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Catching Up With Krystal Kiran

Krystal Kiran was born & raised in British Columbia, Canada to Punjabi-Sikh parents. As her bio states, she "began studying dance (ballet, jazz, tap) at the age of three and started singing shortly thereafter. On frequent visits to India, (she) studied classical Indian dance (Kathak) and Hindustani classical music." Professionally, she bean her performing arts career at the age of sixteen, which was including, but not limited to "...film, television, commercials, on stages including Broadway and touring the world as a featured singer and dancer with Oscar and Grammy award-winning composer AR Rahman." I had the opportunity to catch up with Krystal as she geared up for her most recent project, Monsoon Wedding, which can be seen on stage at the Berkley Rep in California.

“House of Kiran Performing Arts” production company focuses on empowering young children and teaching them about the importance of music. Why do you think it is so important to educate the youth about song/dance/music/culture?
Being a Canadian-born South Asian, the biggest connection for me to my culture came through the films, music, dance, etc. Of course I spoke Punjabi with family, but I really feel as though I learned a lot more about my heritage and roots through the arts. This includes, to this day, dancing Bhangra with family at our family functions and learning about Indian mythology through Kathak and other classical Hindustani music are just a couple of examples.

You have worked in two of AR Rahman’s productions and he has even commented on your work. Has it always been important to you to work with international artists?
It’s not so much that it’s been important for me to work with international artists as it is to work with artists who I respect and can learn from. Working with Rahman sir was a dream I had since age 8, so to work with him was a dream come true. I’m experiencing a similar feeling currently working with Mira Nair on Monsoon Wedding Musical. I’ve respected and admired her work as a director, artist, South Asian and woman for as long as I can remember. I feel very fortunate to be here creating this role.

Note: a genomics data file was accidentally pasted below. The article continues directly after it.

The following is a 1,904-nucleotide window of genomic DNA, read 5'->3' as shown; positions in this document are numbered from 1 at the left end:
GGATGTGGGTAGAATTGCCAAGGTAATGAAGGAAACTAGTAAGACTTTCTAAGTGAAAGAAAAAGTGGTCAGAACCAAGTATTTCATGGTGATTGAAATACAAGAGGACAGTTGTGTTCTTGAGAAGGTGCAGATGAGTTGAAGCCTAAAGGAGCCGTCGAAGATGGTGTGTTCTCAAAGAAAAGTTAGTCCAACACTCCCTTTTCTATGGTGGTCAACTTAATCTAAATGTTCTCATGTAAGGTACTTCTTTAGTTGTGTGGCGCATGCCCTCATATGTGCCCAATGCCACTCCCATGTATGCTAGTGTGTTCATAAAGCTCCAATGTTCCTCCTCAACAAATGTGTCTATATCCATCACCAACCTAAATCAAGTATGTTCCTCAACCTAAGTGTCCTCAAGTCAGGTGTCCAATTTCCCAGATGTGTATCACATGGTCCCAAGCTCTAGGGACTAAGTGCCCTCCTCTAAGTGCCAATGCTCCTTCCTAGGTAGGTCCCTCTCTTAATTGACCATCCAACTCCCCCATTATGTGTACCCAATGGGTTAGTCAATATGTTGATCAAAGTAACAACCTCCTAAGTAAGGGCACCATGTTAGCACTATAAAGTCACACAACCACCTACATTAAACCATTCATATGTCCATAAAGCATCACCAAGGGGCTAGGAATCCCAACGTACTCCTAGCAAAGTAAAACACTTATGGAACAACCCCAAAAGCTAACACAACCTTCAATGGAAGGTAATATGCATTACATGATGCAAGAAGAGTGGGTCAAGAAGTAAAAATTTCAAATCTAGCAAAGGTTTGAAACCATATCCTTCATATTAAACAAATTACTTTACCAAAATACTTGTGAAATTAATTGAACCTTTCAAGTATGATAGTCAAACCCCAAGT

Being able to do work that incorporates both Bollywood and Hollywood is obviously important to you. Why do you think it is important to be able to do this?
Staying true to myself, my roots and constantly refining my craft (even when times get tough or questionable) has helped facilitate this.


Your website discusses your work as a singer, actress, model, and dancer. What drew you to each of these art forms and which one do you never see yourself stopping?
I don’t ever see myself stopping any of these except for maybe modelling (which is something I do from time to time, but isn’t necessarily a career path). Acting, singing and dancing are all forms of expression and very entwined in my life. I’d still be doing them even if I wasn’t making a career out of them… especially singing and dancing!

You have been a registered yoga instructor for quite some time. How do you feel your knowledge about yoga has helped you as a performer?
My yoga teacher training has further developed compassion towards myself and others, as well as patience. Self-care is so important in this field because there are many ups and downs including a lot of rejection. Yoga has helped me understand deeper that nothing is personal.


You have been able to work with some talented people – John Travolta and Jessica Alba, to name a few. How has working alongside such talent inspired you in your own personal development & growth?
Working with and observing these performers in their element has taught me so much about the technicalities of being on a film set, as well as how they perform take after take, conserve their energy and stay fresh. I find the most talented people I have worked with are also the nicest/kindest.


Your current musical “Monsoon Wedding” is about a Punjabi family that comes together for one relative’s wedding. How can you relate to the message in the musical and what drew you to this project?
There are several plot lines in Monsoon Wedding that intersect in this story, and just like so many other people who are fans of this film, I see my family reflected in this story. The fact that it’s such a universal story set in this cultural context drew me to it. Some of my colleagues from past projects who I love working with, and of course Mira, also drew me to it!



Why do you think it has taken more than 10+ years to create a theatrical rendition of this amazing movie?
Sometimes good things take time! I know finding an authentic cast was crucial for Mira, I think that is part of what perhaps took so long.

“Bravura” is an artistic word for exceptional; in which way(s) do you feel your contribution to the arts has been “bravura”?
To me, the meaning of bravura/exceptionalism is all about an attitude. It’s about maintaining a student mentality despite whatever accolades one achieves. My hope and aim is to contribute this type of attitude to any project I work on, and to learn from my colleagues and students.

Where can fans follow you on social media?
Hit me up @krystalkiran on IG, Twitter & Facebook!

Do you have any final words for the readers of Bravura Magazine?
Believe in the beauty of your dreams and keep keeping on despite the little voice in our head that sometimes creeps in and tells us we are not enough. You are enough!